Legal Magazine

Monday Morning Hearsay: The Plantagenet People’s Court

Posted on the 04 February 2013 by Jslubinski @jslubinski

Since the skeletal remains found last year under a parking lot in Leicester have been confirmed as those of Richard III, England will finally properly lay to rest its last Plantagenet king.  richardiii

Most know him as Shakespeare portrayed him: cruel hunchback and serial murderer.  The remains confirm that Richard suffered from scoliosis, and given the thinking of the time, it is not hard to imagine how the truth about his reign might have been warped by prejudice; and it almost certainly was rewritten by the Tudors who, led by the man who became Henry VII, defeated and killed Richard at Bosworth Field.  That the young sons of Edward IV, Richard’s brother and predecessor, were never seen again after they came into Richard’s care is troubling, although there is no evidence they were actually murdered.  And as many have pointed out, Richard was not the first and certainly was not the last king to consolidate his power by eliminating his rivals.  Richard III would be the last English king to die in battle, and even according to Henry VII, he died fighting honorably and bravely.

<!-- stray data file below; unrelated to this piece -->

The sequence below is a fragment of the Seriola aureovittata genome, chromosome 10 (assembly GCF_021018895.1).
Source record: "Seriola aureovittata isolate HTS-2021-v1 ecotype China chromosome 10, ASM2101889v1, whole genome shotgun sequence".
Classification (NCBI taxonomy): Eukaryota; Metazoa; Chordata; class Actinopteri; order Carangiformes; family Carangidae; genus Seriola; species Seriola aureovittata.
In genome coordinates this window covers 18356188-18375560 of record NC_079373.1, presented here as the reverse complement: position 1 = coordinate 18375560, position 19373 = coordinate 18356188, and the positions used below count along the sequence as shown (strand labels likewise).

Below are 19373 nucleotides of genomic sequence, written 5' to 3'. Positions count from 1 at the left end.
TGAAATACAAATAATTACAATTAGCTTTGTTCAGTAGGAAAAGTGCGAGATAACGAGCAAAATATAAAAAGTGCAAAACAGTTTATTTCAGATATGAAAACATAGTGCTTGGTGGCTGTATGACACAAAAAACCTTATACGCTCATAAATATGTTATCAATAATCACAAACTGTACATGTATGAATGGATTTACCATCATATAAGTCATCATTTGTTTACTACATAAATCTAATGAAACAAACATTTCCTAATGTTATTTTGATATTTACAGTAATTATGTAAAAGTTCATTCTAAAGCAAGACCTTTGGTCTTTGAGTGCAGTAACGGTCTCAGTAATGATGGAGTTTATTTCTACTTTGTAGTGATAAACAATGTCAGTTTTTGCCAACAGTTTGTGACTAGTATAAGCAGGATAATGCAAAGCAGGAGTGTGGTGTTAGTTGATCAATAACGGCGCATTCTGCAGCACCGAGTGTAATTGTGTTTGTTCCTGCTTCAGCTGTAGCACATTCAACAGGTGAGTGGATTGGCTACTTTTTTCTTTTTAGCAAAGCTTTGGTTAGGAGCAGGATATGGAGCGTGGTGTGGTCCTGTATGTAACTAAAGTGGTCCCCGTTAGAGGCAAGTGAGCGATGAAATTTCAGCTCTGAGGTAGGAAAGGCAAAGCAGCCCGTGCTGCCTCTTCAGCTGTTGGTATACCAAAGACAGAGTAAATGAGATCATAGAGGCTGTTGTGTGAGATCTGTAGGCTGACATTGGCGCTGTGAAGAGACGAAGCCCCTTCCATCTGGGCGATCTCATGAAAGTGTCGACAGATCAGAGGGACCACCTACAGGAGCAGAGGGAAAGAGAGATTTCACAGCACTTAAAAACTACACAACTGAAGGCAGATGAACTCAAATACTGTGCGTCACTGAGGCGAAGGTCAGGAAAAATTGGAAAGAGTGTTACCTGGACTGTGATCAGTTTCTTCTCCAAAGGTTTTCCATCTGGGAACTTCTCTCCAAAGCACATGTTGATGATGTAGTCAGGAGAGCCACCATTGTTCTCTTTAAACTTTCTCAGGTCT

In certain ways Richard III was a champion of the common man.  He instituted one of the earliest People’s Courts, the Court of Requests, an equity court to which the poor could apply for redress of wrongs.  The costs to prosecute a case in the Court of Requests were low and decisions were handed down quickly.  Evidentiary requirements were relaxed so that expensive legal representation was unnecessary.  The Court of Requests became immensely popular, so much so that the common law courts resented it.  The common law courts eventually shut it down, primarily by issuing writs of habeas corpus for men imprisoned by the Court of Requests.

Richard also introduced bail: beginning in 1484, a person charged with a felony could offer a sum of money or a piece of property to be held by the court, in exchange for which the person would remain free unless and until he was convicted.  This represented a huge step forward in English jurisprudence since it bolstered the most central criminal law premise: that a person is innocent until proven guilty.  Permitting a person charged with a crime to remain free pending conviction meant that he could consult with his lawyers, manage his affairs, protect his property, and prepare his defense.

These advances in legal procedure and fundamental fairness lead me to think that Richard has been unfairly maligned, and that perhaps a lifetime of being despised for a physical deformity over which he had no control made him sympathetic to the needs of outcasts and people of limited means.  Which is why I like this line so much, from Shakespeare’s Richard III, because what it seems to be saying about the king on first read is not, in fact, what it is saying at all:

No beast so fierce but knows some touch of pity.
But I know none, and therefore am no beast.


Richard III, Act 1, Scene 2.


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